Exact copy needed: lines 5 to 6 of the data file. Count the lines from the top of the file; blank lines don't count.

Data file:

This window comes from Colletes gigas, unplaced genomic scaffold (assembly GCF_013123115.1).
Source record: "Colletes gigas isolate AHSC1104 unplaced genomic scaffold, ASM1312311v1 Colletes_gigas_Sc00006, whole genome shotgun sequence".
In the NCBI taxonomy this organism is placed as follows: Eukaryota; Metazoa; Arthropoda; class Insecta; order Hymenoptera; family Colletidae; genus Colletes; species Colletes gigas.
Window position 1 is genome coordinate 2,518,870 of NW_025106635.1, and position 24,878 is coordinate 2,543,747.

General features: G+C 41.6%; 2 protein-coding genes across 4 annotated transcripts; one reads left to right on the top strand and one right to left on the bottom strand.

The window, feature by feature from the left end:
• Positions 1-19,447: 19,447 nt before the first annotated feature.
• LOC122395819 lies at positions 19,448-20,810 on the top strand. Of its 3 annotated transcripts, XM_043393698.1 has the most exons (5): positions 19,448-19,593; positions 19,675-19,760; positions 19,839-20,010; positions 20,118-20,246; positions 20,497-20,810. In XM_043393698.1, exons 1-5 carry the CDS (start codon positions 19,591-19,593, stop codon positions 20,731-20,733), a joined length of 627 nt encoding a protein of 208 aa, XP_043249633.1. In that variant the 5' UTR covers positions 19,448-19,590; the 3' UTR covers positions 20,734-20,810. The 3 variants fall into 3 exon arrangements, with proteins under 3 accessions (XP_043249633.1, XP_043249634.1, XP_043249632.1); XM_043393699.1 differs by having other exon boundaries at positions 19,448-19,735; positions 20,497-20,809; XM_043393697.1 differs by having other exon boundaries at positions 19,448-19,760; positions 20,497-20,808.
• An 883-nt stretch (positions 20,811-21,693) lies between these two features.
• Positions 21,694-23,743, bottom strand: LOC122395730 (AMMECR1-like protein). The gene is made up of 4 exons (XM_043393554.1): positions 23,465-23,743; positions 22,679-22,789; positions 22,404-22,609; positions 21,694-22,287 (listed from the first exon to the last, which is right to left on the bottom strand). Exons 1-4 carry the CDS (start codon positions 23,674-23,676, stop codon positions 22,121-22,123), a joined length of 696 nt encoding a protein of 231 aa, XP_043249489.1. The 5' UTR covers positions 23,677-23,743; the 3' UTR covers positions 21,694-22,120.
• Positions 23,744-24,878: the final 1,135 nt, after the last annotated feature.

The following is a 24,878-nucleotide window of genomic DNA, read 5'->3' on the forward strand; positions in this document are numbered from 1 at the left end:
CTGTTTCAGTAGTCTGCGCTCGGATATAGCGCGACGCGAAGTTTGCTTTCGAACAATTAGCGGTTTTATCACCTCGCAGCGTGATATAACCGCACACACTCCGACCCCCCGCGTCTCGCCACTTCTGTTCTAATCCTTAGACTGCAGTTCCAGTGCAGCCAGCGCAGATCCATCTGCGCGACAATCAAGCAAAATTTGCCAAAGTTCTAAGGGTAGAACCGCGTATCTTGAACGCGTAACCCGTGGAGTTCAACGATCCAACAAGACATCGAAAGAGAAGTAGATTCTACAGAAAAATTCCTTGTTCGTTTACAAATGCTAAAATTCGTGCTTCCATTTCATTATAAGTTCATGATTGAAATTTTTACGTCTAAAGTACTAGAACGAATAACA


General features: G+C 41.6%; 2 protein-coding genes across 4 annotated transcripts; one reads left to right on the top strand and one right to left on the bottom strand.

The window, feature by feature from the left end: